In today’s parlance, being disruptive is usually a positive adjective. But is disrupting always good? When do we say the converse, that a system or structure has ‘withstood the test of time’? Can you articulate to our readers when disrupting an industry is positive, and when disrupting an industry is ‘not so positive’? Can you share some examples of what you mean?

I think we must just evaluate the outcomes. I am a scientist at heart so looking objectively at data to form a conclusion is a logical way to evaluate if the “disruption” is good or bad. In fact, the same thing can be a good thing and a bad thing at various stages of learning. Take plastic for example. When it was first introduced, it was a great solution to many of our everyday problems. For businesses, it was cheap and fast to produce — sourcing it wasn’t difficult since it was manmade. It made great packaging for food items that now needed a longer shelf life. For parents, it didn’t break when their kids tested gravity. In general, it was indestructible and simply lasted forever. At that time, being the disruptor in a world that was evolving towards a fast-paced life with more processed goods was a great thing.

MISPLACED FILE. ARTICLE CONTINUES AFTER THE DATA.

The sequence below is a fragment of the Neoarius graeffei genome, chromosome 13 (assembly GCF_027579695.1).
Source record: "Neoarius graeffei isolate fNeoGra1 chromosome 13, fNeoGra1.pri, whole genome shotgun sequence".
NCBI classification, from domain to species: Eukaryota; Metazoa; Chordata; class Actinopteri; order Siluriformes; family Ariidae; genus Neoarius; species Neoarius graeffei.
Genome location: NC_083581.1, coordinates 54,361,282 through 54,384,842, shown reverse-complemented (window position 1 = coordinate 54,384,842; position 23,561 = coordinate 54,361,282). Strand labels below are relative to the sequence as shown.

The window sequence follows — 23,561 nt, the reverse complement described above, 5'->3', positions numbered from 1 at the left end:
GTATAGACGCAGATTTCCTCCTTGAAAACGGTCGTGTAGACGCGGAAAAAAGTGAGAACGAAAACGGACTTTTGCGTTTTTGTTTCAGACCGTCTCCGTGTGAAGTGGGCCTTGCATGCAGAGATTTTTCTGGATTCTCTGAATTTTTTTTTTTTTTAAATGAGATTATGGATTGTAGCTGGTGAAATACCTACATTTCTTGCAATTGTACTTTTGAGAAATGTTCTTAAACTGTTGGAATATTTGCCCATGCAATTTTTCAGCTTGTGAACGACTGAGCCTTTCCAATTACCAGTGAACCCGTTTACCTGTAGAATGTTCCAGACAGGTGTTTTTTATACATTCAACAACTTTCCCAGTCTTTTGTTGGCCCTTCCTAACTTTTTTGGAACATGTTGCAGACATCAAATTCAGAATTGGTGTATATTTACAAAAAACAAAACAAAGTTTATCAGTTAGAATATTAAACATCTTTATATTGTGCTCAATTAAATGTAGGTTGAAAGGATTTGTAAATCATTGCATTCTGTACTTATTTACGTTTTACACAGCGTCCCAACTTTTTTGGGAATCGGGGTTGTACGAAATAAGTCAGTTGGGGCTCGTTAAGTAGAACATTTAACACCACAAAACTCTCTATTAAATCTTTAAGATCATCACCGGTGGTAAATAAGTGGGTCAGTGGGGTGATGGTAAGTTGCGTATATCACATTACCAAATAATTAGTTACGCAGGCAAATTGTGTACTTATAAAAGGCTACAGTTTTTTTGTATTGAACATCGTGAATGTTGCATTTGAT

Fast forward a few decades. All of the same things that made plastic the disruptor to help people’s daily lives are now ruining our environment and posing harm to human health. It’s cheaper to produce new plastic than recycle it. It lasts forever — yes, more than 400 years to start breaking down. This is affecting the worldwide problem with overwhelmingly increasing landfills and ocean pollution. It’s synthetic so easily made. Well — it’s those chemicals in plastic that are interfering with our endocrine (hormonal) systems — adults, pregnant women, and yes, children. The Endocrine Society and World Health Organization identify these endocrine-disrupting chemicals as an emerging global threat to human health. It doesn’t break — parents continue to purchase plastic products for their children. However, these chemicals in plastic interfere with a child’s hormones during crucial periods of growth and brain development. Yet, the market is saturated with plastic for kids — because it’s cheap, colorful, and lasts forever.